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Not everyone likes bluegrass music as much as I do. And that’s ok. I don’t like coffee. To each his own. But like it or not, bluegrass music is an American invention, and has shaped American history and culture in deep ways. For that reason, I ask you respect it, even if you don’t enjoy it.

John Hartford was undisputably one of the great bluegrass performers of the 20th century. It was not his first love though, that honor went to the Missippippi river, and the steamboats that travelled upon it. He saved his shekels from performing, and bought his very own steamboat on the river.

John could take anything and make a song out of it. He once listed all the bluegrass performers he could think of, rolling them off at an astounding clip, while playing the banjo and tap dancing. Tap dancing? Yes, when performing he’d lay a sheet of plywood on the floor and cover it with sand and lay microphone on it. While playing (banjo, or fildde, or guitar) he’d tap, slide, scuff, and generally be an excellent percussionist.

Here’s a video and the  lyrics to a favorite song of mine, they make a good story so be sure to read to the end:

Well, I would not be here if I hadn’t been there

And I wouldn’t’ve been there if I hadn’t just turned

On Wednesday the third in the late afternoon

Got to talking with George who works out the back

And only because he was getting off early

To go see a man at a Baker Street bookstore

With a rare first edition of Steamboats and Cotton

A book that he would never have sought in the first place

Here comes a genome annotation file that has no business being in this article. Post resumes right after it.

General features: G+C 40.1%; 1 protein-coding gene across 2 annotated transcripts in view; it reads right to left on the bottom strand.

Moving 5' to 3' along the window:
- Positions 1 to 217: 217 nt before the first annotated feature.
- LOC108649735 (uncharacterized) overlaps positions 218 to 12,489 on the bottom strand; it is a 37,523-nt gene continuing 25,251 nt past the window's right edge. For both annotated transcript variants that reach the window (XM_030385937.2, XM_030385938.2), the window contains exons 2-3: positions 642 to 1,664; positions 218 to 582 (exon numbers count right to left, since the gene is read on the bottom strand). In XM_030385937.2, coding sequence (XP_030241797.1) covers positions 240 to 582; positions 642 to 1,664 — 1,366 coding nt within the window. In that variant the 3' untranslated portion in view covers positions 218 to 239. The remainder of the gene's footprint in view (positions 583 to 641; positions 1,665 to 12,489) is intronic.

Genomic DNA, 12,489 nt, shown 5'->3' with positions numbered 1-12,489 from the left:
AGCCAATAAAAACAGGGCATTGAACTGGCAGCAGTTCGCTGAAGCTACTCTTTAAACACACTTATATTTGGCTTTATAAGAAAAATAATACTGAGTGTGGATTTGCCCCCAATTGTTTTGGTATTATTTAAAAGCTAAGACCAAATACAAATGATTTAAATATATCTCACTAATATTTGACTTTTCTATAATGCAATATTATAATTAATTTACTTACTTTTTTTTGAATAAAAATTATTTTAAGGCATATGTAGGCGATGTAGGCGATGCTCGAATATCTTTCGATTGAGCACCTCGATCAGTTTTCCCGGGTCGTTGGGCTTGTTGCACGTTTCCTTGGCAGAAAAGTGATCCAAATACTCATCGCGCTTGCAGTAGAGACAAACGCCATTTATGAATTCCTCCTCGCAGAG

Had he not been inspired by a fifth-grade replacement

School teacher in Kirkwood who was picked just at random

By some man on a school board that couldn’t care less

And she wouldn’t’ve been working if not for her husband

Who’d moved two months prior to work in the office

Of man he had met while he served in the Army

And only because they were in the same barracks

An accident caused by a poorly made roster

Mixed up on the desk of a sergeant from Denver

Who wouldn’t’ve been in but for being in back

Of a car he was riding before he enlisted

That hit a cement truck and killed both his buddies

But a backseat flew up there, spared him from dying

And only because of the fault of a workman

Who forgot to turn screws on a line up in De-troit

Because he hollered at Sam who was hateful that morning

Hung over from drinking alone at a tavern

Because of a woman he wished he’d not married

He’d met long ago at a Jewish bar mitzvah

For the son of a man who had moved there from Jersey

Who managed the drugstore that sold the prescription

That cleared up the sunburn he’d caught way last summer.

John died in 2001.

8 thoughts on “John Hartford

  1. I like bluegrass and not coffee, too. Have not heard any of this man’s music. Can you bring the CD next time you are up. 🙂

  2. hey – was thinking about this song, and mentioned it to a friend – googled it, and
    there it was! Loved it in the 60’s – and
    great remembrance. Miss John Hartford

  3. I loved it, too, and like Jane, Googled and found it. It’s bittersweet to me – on a disc my Godfather gave me, and now he’s gone to his rest. I think of him when I hear it and wonder at the contortions and concatenations of circumstance that bring us, moment to moment, to wherever we are.

    Shawn

  4. You have the last part wrong. I can’t remember the VERY end, but it’s…

    Who managed the drugstore that sold the prescription
    That cured(?) up the illness he caught way last summer
    He wouldn’t have caught, except for kid all
    Contagious with fever who sat in his lap….

    It fades out shortly after that.

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